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Life In Ruins: Yaquina City and Paradise Lost

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GPS Coordinates: 44.602446, -124.008737

Today, if you travel along the Yaquina Bay Road about three to four miles east of Newport, you will drive right by the spot once anticipated to be the cultural and commercial hub of Oregon. If you watch carefully, you can still see signs of the little community ironically called Yaquina City.

Yaquina City was established in the late 1880s by a entrepreneur named Thomas Egenton Hogg as the terminus of his Oregon Pacific Railroad which connected the coast with the Willamette Valley. Hogg expected his town to become a trading hub through which goods arriving by sea would be sent inland, and agricultural items from the valley would be sent out. He even boasted that Yaquina City would outshine San Francisco as the cosmopolitan capital of the West Coast. For a while things looked promising, but Yaquina City was positioned between Newport and Toledo, both of which were better located for business, travel and recreation. By the early part of the twentieth century, Newport was a thriving resort community and Toledo was becoming increasingly important for its lumber industry. Yaquina City slowly began to fade away. By the time World War II broke out in the 1940s, the railroad connecting Yaquina City to Toledo was torn up and the town’s fate was sealed.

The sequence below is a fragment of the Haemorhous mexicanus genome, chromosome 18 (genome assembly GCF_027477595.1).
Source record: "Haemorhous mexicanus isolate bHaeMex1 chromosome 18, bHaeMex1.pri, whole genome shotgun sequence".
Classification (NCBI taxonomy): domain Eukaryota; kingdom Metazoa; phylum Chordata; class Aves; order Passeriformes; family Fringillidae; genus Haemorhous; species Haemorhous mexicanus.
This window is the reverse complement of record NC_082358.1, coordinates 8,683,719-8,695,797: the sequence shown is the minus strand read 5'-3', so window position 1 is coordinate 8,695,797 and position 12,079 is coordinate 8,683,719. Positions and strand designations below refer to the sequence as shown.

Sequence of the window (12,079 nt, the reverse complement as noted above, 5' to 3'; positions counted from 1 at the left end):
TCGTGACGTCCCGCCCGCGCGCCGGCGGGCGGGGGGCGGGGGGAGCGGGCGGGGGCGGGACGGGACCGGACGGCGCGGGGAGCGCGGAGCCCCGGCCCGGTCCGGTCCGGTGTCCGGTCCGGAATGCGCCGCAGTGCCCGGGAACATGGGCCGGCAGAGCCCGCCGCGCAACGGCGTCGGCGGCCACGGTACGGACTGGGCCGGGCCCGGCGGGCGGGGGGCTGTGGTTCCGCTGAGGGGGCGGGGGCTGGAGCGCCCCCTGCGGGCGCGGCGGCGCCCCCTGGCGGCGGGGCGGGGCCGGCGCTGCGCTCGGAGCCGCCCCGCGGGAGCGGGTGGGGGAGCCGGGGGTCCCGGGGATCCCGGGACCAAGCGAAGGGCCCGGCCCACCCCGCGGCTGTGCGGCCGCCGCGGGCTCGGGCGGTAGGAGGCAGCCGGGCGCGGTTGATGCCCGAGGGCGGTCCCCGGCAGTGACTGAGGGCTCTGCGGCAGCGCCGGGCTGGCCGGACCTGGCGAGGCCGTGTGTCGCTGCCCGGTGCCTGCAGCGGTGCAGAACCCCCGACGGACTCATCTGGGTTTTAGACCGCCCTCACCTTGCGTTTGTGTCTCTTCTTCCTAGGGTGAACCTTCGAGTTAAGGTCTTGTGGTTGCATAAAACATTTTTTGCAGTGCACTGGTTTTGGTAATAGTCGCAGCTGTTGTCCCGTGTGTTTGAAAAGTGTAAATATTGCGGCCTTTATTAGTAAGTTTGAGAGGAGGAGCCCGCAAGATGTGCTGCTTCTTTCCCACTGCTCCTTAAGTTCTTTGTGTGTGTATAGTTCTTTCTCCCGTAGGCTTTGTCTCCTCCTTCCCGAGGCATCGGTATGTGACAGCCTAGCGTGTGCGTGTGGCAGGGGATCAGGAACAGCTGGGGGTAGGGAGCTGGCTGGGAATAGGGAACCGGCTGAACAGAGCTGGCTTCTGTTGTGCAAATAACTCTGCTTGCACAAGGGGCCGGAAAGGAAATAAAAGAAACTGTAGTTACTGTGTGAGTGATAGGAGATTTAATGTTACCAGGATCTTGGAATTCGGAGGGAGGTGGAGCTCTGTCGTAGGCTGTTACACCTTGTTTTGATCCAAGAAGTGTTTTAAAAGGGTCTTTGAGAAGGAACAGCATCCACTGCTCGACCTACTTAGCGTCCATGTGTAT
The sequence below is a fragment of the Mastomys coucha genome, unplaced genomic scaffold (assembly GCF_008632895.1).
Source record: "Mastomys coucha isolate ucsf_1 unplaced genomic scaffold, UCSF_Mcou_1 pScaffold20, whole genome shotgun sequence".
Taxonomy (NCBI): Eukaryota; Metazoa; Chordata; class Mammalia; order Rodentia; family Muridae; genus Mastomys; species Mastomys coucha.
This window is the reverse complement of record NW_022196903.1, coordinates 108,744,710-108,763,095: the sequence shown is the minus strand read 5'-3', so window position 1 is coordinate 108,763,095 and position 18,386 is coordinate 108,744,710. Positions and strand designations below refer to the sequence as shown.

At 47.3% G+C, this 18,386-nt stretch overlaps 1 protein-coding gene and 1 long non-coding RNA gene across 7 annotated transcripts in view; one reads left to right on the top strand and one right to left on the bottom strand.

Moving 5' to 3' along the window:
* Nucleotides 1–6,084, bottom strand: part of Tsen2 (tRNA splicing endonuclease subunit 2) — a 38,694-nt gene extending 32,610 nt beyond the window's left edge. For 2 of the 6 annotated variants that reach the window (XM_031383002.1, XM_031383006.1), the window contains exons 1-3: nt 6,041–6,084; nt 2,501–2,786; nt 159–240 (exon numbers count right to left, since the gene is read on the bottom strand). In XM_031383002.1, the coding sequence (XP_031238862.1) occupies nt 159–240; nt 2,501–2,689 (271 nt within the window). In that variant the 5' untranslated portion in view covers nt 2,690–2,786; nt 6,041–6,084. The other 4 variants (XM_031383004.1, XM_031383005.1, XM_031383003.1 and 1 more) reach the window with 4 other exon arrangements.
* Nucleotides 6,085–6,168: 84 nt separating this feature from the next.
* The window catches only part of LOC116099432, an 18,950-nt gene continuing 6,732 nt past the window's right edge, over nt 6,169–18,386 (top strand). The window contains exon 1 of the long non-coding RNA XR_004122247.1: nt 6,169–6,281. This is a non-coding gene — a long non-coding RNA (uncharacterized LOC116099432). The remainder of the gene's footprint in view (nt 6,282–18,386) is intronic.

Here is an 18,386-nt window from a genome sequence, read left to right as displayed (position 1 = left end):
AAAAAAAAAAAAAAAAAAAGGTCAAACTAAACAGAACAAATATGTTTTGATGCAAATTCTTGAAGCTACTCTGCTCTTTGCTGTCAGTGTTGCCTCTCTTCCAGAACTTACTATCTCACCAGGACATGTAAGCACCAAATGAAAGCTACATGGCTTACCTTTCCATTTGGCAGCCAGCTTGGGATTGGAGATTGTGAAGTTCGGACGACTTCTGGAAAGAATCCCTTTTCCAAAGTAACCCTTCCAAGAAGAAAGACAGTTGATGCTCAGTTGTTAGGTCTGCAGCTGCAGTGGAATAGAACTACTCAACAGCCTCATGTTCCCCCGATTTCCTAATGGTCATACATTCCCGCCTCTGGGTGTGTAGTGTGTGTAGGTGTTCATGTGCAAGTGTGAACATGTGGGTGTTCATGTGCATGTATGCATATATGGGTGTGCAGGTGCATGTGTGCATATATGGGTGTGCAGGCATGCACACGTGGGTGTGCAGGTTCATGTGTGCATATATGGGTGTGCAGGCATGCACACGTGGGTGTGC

You can see what’s left of this true Oregon “ghost town” all along the edge of the bay and within the estuary. The pilings of long-gone piers still poke up from the dark water. Crumbling docks, now overgrown with moss and weeds, provide shelter for birds and all types of marine life. And best of all, the trestles from Col. Hogg’s railroad, now missing their metal rails, still stand in place almost a century and a half later. Make sure you take your camera!

Related Information: Colonel Hogg’s Great Railroad to the Pacific and Other Engineering Disasters

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